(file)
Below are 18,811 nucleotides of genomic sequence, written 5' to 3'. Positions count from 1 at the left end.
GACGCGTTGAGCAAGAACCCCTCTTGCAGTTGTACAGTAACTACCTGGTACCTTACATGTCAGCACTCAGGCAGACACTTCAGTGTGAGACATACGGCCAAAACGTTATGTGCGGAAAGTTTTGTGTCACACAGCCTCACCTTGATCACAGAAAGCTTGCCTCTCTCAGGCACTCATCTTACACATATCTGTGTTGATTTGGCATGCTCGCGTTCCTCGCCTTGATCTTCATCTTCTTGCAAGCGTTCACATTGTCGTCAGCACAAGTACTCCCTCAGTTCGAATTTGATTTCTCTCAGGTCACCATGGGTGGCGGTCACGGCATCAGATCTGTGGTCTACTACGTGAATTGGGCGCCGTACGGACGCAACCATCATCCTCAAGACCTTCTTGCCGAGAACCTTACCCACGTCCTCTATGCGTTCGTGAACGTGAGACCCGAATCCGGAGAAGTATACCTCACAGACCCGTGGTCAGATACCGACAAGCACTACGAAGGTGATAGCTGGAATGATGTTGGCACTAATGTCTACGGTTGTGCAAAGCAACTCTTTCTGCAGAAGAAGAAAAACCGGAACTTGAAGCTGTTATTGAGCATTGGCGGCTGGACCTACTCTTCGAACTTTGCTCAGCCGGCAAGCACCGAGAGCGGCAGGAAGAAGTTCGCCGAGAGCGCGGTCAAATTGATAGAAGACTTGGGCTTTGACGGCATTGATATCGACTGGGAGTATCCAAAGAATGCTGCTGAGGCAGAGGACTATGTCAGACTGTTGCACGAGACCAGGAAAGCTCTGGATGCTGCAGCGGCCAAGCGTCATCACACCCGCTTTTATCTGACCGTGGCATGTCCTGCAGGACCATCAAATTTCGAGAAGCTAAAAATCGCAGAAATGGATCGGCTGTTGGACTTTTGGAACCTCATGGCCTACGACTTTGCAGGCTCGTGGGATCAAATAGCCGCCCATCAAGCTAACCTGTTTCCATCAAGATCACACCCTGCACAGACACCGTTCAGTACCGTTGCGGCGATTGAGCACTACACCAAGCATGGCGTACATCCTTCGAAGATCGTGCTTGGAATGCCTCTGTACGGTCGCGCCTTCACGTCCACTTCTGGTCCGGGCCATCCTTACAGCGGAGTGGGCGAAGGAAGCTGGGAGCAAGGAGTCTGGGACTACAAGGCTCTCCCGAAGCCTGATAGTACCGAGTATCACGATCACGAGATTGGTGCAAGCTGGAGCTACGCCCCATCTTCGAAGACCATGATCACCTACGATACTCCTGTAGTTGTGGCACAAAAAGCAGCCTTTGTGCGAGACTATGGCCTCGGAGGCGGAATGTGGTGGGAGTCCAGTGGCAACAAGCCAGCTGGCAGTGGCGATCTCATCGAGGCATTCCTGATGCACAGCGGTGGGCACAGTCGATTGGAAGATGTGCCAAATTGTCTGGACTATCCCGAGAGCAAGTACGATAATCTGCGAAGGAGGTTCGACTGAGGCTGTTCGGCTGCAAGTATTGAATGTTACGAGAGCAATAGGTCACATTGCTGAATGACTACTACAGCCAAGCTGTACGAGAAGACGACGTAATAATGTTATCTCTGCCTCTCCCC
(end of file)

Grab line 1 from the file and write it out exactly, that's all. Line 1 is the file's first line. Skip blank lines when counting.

Below are 18,811 nucleotides of genomic sequence, written 5' to 3'. Positions count from 1 at the left end.